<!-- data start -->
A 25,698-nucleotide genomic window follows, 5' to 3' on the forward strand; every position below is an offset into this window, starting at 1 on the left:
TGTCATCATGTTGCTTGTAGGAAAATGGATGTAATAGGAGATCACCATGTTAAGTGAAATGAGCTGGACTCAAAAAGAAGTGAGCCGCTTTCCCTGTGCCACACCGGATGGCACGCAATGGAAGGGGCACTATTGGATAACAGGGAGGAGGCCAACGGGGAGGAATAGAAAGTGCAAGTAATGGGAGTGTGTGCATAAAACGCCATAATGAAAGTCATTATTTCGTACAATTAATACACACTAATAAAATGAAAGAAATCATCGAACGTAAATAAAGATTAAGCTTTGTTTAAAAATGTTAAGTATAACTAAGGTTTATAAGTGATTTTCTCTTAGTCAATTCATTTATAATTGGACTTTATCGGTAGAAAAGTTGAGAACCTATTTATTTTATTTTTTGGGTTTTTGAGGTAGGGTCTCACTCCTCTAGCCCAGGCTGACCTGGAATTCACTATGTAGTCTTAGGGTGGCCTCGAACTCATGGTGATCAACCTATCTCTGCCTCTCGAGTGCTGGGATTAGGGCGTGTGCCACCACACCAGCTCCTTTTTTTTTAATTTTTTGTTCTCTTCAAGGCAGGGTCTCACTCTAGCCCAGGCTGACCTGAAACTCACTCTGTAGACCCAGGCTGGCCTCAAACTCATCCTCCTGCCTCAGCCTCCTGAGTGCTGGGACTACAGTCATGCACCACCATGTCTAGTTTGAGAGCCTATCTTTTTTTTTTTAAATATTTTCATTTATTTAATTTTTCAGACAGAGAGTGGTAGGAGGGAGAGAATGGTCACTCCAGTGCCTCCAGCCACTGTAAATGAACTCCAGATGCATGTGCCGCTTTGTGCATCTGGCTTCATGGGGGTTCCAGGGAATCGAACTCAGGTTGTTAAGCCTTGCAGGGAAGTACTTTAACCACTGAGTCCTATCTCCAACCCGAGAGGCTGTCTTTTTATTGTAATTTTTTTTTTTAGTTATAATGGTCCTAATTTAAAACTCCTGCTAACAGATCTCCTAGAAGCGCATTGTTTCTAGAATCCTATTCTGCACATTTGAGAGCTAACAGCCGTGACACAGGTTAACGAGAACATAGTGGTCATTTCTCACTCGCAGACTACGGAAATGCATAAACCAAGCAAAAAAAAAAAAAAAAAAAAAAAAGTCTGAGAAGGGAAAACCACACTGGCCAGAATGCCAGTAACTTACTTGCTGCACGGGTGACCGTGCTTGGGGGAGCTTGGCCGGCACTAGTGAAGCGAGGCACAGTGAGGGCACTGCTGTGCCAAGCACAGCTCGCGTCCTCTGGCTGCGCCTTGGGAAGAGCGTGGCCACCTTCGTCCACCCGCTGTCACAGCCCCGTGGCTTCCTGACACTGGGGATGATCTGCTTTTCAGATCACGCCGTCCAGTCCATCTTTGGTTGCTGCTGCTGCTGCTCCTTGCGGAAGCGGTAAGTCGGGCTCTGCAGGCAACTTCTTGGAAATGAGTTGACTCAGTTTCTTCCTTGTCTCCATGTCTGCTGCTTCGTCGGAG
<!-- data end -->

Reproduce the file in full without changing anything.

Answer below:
A 25,698-nucleotide genomic window follows, 5' to 3' on the forward strand; every position below is an offset into this window, starting at 1 on the left:
TGTCATCATGTTGCTTGTAGGAAAATGGATGTAATAGGAGATCACCATGTTAAGTGAAATGAGCTGGACTCAAAAAGAAGTGAGCCGCTTTCCCTGTGCCACACCGGATGGCACGCAATGGAAGGGGCACTATTGGATAACAGGGAGGAGGCCAACGGGGAGGAATAGAAAGTGCAAGTAATGGGAGTGTGTGCATAAAACGCCATAATGAAAGTCATTATTTCGTACAATTAATACACACTAATAAAATGAAAGAAATCATCGAACGTAAATAAAGATTAAGCTTTGTTTAAAAATGTTAAGTATAACTAAGGTTTATAAGTGATTTTCTCTTAGTCAATTCATTTATAATTGGACTTTATCGGTAGAAAAGTTGAGAACCTATTTATTTTATTTTTTGGGTTTTTGAGGTAGGGTCTCACTCCTCTAGCCCAGGCTGACCTGGAATTCACTATGTAGTCTTAGGGTGGCCTCGAACTCATGGTGATCAACCTATCTCTGCCTCTCGAGTGCTGGGATTAGGGCGTGTGCCACCACACCAGCTCCTTTTTTTTTAATTTTTTGTTCTCTTCAAGGCAGGGTCTCACTCTAGCCCAGGCTGACCTGAAACTCACTCTGTAGACCCAGGCTGGCCTCAAACTCATCCTCCTGCCTCAGCCTCCTGAGTGCTGGGACTACAGTCATGCACCACCATGTCTAGTTTGAGAGCCTATCTTTTTTTTTTTAAATATTTTCATTTATTTAATTTTTCAGACAGAGAGTGGTAGGAGGGAGAGAATGGTCACTCCAGTGCCTCCAGCCACTGTAAATGAACTCCAGATGCATGTGCCGCTTTGTGCATCTGGCTTCATGGGGGTTCCAGGGAATCGAACTCAGGTTGTTAAGCCTTGCAGGGAAGTACTTTAACCACTGAGTCCTATCTCCAACCCGAGAGGCTGTCTTTTTATTGTAATTTTTTTTTTTAGTTATAATGGTCCTAATTTAAAACTCCTGCTAACAGATCTCCTAGAAGCGCATTGTTTCTAGAATCCTATTCTGCACATTTGAGAGCTAACAGCCGTGACACAGGTTAACGAGAACATAGTGGTCATTTCTCACTCGCAGACTACGGAAATGCATAAACCAAGCAAAAAAAAAAAAAAAAAAAAAAAAGTCTGAGAAGGGAAAACCACACTGGCCAGAATGCCAGTAACTTACTTGCTGCACGGGTGACCGTGCTTGGGGGAGCTTGGCCGGCACTAGTGAAGCGAGGCACAGTGAGGGCACTGCTGTGCCAAGCACAGCTCGCGTCCTCTGGCTGCGCCTTGGGAAGAGCGTGGCCACCTTCGTCCACCCGCTGTCACAGCCCCGTGGCTTCCTGACACTGGGGATGATCTGCTTTTCAGATCACGCCGTCCAGTCCATCTTTGGTTGCTGCTGCTGCTGCTCCTTGCGGAAGCGGTAAGTCGGGCTCTGCAGGCAACTTCTTGGAAATGAGTTGACTCAGTTTCTTCCTTGTCTCCATGTCTGCTGCTTCGTCGGAG